The Concrete and the Divine

I changed my routine this morning. As usual on a Saturday I fleetingly toyed with the idea of joining my local park run for a refreshing 5K jog around my local park, but as usual lethargy overcame my momentary enthusiasm. Instead as usual, I went for my morning bath, a leisurely soak while catching up on the latest edition of “That Peter Crouch podcast”. Except Peter Crouch didn’t join me in the bath, I got distracted by a podcast about another Peter – St Peters Seminary in Cardross (link below).

The Seminary is an amazing building, built in 1966 for the Archdiocese of Glasgow. Archbishop Scanlon told the architects from Gillespie, Kidd & Coia, that he didn’t want “any of that modern stuff; I want a traditional Seminary”. What he ended up with was a brutalist concrete building and one of the most impressive post-war modernist structures.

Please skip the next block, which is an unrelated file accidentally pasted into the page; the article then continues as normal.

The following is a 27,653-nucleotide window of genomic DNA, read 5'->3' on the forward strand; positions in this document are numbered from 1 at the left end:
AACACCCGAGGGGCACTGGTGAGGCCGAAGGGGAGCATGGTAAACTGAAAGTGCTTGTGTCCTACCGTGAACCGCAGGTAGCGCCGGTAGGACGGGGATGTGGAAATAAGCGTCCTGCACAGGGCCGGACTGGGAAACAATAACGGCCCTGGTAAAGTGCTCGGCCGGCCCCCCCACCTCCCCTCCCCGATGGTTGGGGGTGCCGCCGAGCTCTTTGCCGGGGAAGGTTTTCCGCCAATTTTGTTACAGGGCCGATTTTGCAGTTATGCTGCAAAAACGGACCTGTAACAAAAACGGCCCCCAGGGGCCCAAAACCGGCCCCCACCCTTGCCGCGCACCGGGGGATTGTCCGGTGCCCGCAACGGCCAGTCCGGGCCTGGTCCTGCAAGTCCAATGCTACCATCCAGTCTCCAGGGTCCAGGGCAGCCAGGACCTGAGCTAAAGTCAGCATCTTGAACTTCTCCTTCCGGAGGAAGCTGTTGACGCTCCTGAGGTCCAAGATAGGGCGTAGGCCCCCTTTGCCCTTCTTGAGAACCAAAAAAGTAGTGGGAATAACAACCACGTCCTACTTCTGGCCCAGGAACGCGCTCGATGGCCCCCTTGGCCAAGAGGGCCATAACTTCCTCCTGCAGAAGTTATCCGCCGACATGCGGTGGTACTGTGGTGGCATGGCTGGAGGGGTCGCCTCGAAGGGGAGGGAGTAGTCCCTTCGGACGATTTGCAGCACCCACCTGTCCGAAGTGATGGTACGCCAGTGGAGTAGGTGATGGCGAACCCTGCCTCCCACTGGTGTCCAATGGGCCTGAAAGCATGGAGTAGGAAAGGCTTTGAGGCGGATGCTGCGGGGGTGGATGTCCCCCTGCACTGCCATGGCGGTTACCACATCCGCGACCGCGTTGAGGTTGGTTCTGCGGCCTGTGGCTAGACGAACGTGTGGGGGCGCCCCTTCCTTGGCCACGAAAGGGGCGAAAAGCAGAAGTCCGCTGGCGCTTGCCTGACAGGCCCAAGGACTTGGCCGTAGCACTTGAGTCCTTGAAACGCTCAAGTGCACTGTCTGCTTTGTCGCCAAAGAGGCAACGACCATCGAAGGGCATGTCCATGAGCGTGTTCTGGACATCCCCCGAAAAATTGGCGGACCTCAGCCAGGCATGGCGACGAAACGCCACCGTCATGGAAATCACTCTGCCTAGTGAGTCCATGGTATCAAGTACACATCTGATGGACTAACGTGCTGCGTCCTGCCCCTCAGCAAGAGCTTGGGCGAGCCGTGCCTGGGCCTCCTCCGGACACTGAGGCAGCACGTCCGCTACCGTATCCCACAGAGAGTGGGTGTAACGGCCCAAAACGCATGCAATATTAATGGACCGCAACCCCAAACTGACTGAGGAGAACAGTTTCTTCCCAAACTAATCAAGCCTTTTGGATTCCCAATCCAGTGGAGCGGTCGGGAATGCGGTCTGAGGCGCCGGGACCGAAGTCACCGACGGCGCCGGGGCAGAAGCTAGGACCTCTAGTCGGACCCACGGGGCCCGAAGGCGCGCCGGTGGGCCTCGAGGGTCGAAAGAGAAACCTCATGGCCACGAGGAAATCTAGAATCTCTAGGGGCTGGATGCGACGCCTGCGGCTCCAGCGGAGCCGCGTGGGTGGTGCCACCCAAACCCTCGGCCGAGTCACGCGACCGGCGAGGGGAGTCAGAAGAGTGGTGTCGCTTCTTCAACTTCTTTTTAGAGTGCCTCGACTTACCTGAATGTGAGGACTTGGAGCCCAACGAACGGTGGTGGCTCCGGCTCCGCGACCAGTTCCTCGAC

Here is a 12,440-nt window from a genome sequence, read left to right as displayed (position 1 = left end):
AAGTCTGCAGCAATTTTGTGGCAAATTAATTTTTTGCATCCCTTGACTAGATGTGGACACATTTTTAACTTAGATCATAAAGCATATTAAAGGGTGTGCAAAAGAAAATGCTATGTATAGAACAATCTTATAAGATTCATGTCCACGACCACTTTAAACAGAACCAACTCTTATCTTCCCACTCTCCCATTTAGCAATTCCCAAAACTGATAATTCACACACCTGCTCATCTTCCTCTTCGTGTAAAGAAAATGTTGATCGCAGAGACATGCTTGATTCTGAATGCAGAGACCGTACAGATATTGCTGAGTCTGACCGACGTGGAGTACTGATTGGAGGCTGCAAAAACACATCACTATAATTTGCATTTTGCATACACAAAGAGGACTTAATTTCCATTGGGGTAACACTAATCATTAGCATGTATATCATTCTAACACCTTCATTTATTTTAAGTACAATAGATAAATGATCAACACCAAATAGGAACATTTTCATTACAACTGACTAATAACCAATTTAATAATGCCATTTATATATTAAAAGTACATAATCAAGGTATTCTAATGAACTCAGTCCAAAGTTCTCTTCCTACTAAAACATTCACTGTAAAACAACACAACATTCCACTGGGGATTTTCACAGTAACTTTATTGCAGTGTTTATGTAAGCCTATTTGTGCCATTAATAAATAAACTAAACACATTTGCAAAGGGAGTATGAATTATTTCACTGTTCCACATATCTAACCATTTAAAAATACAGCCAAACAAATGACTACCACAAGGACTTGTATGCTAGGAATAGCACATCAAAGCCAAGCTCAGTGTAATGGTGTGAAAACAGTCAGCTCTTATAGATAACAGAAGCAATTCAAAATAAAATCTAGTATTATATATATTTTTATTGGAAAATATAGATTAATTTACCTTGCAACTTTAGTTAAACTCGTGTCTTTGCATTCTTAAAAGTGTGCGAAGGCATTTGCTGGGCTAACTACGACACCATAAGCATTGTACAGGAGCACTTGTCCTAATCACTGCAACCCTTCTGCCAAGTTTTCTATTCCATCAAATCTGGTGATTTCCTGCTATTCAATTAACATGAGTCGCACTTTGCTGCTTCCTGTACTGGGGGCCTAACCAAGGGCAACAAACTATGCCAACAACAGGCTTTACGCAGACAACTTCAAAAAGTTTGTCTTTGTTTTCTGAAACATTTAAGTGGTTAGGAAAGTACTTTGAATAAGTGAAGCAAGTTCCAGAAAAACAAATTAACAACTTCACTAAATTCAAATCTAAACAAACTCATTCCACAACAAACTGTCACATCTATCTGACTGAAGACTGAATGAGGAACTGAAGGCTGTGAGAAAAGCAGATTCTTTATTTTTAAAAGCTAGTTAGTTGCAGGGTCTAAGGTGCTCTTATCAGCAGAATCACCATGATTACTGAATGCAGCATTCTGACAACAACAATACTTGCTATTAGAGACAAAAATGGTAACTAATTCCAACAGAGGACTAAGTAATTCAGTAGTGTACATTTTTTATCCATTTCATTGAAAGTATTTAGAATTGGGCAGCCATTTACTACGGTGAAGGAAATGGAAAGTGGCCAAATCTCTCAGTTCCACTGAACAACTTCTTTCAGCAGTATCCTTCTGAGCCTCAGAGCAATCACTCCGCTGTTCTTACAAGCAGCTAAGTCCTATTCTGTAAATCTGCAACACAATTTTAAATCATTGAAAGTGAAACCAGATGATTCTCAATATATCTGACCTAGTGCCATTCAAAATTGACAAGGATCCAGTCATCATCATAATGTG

Unfortunately, 14 years after its construction, it closed; the sweeping reforms of Vatican 2 making the Seminary redundant.

Today, the building lies in ruins, despite recent attempts to use lottery funding to start its resurrection.

St Peter’s Seminary today

However, anybody that’s visited Fountains Abbey in Yorkshire knows that being a derelict religous building doesn’t have to mean the end of your useful life and I quite like the idea of it lying in ruins, wood components rotting away, a modern monument to the durability of concrete.

Fountains Abbey – beautifully derelict

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